Edinburgh tenement stair lighting repairs
Stair Lighting Repairs in Edinburgh Tenements – No longer done by Edinburgh Council.
Edinburgh tenement stair light repairs became the collective responsibility of all the owners of properties in the stair from 1st July 2016. At this time Edinburgh Council ceased maintaining stair lighting in buildings where all properties are privately owned.
The legal responsibility to make sure the common stair lighting is in working order therefore rests with the owners of properties that the stair services.
To comply with this legal responsibility, all owners within a block must put in place repair and maintenance arrangements. This can be done by appointing a factor to take responsibility or by contacting an electrical company to carry out repairs as and when required.
CLICK HERE for more from the council website
What to do if there is a stair lighting fault?
If there is a Factoring agreement in place for the building then just ask the factor to attend to it. You will know if there is a factor in place as you will make a monthly payment to them.
If no factor is in place an electrician will need to be contacted to find and repair the fault.
What might the faults be?
There isn’t that much that can go wrong:
- Bulbs reach the end of their life
- In most instances a special screw driver is needed to access the bulbs of the types of lights used (Coughtrie is the brand most commonly used for the light units / bulbs)
- Often if the bulb blows the fuse will too. So this may need replaced
- Light units faulty
- The units themselves are frequently repairable
- New ones cost from around £60 + VAT each
- Wiring fault
- Unusual unless the wiring has been tampered with
- Timer fault / sensors
- The timer is usually in the stairwell and often in a locked cupboard which requires a council supplied key to access.
- Some stair lights may use motion or light sensors. Which, equally, can go wrong.
What does it cost?
HomeForce electricians charge from £45 / hr + VAT, there is a minimum charge to cover one hour; parking and parts are charged for in addition.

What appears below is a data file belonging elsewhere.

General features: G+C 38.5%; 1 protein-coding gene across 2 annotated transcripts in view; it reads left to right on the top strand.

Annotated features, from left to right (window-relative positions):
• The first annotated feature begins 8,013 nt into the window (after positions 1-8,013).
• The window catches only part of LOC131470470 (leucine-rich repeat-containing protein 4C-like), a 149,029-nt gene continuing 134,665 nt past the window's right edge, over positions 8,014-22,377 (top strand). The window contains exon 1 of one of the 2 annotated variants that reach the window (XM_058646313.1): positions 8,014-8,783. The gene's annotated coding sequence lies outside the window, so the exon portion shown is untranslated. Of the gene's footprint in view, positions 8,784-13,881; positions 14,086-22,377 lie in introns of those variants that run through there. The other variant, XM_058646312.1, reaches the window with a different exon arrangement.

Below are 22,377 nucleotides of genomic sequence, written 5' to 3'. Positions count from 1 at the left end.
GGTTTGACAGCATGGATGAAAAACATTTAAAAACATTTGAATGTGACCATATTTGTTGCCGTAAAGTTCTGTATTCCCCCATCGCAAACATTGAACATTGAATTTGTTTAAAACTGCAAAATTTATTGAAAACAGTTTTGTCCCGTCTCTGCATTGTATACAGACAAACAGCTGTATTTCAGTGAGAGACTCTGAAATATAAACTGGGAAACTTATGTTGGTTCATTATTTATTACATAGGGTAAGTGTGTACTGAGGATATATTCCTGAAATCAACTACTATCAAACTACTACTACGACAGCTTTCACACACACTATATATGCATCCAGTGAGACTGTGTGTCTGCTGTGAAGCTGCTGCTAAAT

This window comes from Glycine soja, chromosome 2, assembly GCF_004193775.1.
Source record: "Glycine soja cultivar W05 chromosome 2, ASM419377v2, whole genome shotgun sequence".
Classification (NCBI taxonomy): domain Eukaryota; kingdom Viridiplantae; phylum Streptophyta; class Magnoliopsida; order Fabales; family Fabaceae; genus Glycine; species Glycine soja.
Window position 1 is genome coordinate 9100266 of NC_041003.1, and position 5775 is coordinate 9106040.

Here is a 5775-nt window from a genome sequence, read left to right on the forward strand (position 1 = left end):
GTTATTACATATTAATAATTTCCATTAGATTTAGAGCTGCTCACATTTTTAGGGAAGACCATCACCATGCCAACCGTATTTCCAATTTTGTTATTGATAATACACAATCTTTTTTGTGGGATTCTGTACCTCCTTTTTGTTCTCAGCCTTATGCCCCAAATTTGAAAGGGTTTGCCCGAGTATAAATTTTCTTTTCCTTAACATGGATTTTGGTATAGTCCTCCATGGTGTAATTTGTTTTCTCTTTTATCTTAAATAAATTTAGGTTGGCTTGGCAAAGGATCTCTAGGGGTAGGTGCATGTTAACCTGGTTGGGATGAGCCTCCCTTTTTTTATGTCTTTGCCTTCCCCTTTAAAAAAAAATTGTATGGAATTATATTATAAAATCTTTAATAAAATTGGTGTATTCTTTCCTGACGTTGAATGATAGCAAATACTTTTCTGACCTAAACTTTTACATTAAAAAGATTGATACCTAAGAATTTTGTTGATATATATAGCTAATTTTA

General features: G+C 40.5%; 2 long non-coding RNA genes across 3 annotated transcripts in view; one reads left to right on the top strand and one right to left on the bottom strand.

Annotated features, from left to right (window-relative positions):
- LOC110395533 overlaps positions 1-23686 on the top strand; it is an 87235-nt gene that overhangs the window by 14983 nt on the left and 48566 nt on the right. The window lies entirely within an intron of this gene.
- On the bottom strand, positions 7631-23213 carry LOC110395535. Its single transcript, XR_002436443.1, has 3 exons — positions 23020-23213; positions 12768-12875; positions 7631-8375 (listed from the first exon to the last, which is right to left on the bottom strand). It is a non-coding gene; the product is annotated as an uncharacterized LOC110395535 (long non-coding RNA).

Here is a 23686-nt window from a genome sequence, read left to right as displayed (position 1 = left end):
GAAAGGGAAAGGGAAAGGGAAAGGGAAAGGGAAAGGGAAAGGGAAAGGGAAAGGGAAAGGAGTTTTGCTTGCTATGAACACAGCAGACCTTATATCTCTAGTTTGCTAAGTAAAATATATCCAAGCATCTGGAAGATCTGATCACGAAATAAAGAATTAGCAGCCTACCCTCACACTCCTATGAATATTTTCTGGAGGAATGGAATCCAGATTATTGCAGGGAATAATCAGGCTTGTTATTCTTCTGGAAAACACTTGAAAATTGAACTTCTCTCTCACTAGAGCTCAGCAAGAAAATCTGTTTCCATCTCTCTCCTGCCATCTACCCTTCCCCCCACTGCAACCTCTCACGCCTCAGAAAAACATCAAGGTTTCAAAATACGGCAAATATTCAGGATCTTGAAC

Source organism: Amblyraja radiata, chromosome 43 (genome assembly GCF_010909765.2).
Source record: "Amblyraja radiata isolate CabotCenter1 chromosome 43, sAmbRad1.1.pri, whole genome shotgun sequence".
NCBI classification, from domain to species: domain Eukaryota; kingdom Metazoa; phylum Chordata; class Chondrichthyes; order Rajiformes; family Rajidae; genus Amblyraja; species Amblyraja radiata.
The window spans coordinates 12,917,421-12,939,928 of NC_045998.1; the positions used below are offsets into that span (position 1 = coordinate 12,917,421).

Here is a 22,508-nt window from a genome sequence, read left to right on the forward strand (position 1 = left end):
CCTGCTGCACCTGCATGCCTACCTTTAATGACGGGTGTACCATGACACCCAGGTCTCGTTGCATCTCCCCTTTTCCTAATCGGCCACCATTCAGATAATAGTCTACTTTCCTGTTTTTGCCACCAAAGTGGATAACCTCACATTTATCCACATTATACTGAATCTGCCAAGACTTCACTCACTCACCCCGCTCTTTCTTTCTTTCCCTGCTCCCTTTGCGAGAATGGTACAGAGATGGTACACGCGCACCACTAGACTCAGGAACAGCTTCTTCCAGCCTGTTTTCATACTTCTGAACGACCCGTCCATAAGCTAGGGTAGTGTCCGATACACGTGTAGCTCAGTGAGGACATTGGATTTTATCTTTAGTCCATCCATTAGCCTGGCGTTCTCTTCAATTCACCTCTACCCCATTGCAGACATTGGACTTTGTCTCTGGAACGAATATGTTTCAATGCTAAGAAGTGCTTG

When a fault occurs the first thing to be done is to diagnose the fault. Only then can a quote or estimate be provided to do the work and provide the parts to make a repair.
In the same way a mechanic is paid to diagnose a fault with a car or a doctor paid to diagnose a “fault” with a patient, an electrician will ask to be paid for their time diagnosing an electrical fault.
More often than not – in fact probably nine times out of ten – a fault would be found and repaired within an hour.
This can be a contentious issue. The law, as laid out in title deeds and in the Tenements Act, will say that the cost should be shared amongst all owners. Unfortunately getting all owners to pay or even just finding out who owns a particular property and how to contact them can be a laborious process. Even if all owners are known and are in contact getting agreement on how to proceed can be a difficult task.
Of course no electrician will want to undertake work unless they are assured that they will be paid promptly on completion. It’s unlikely any electrician would be willing to contact each owner individually to get their share of payment.
Unfairly the hassle factor and desire to avoid a dispute means that too often the payment of tradespeople to have communal repairs done falls on just a few owners within a block.
To find out who owns a property and where they live try:
Tips and Suggestions
- Try to establish contact with your co- owners before the need arises to carry out a repair.
- Set up a communal bank account and ask all owners to pay a small amount into it each month.
- If all owners are agreeable, appoint a Factoring Agent. It gives great peace of mind and saves the burden of sorting things out falling on just a few people.
- Know where the “controls” (Relay box, timer, fuses etc) for your stair lights are
- Reassure an electrician that they will get fully paid promptly following satisfactory completion of the work.
- Read our article: – Shared repairs in Edinburgh Tenements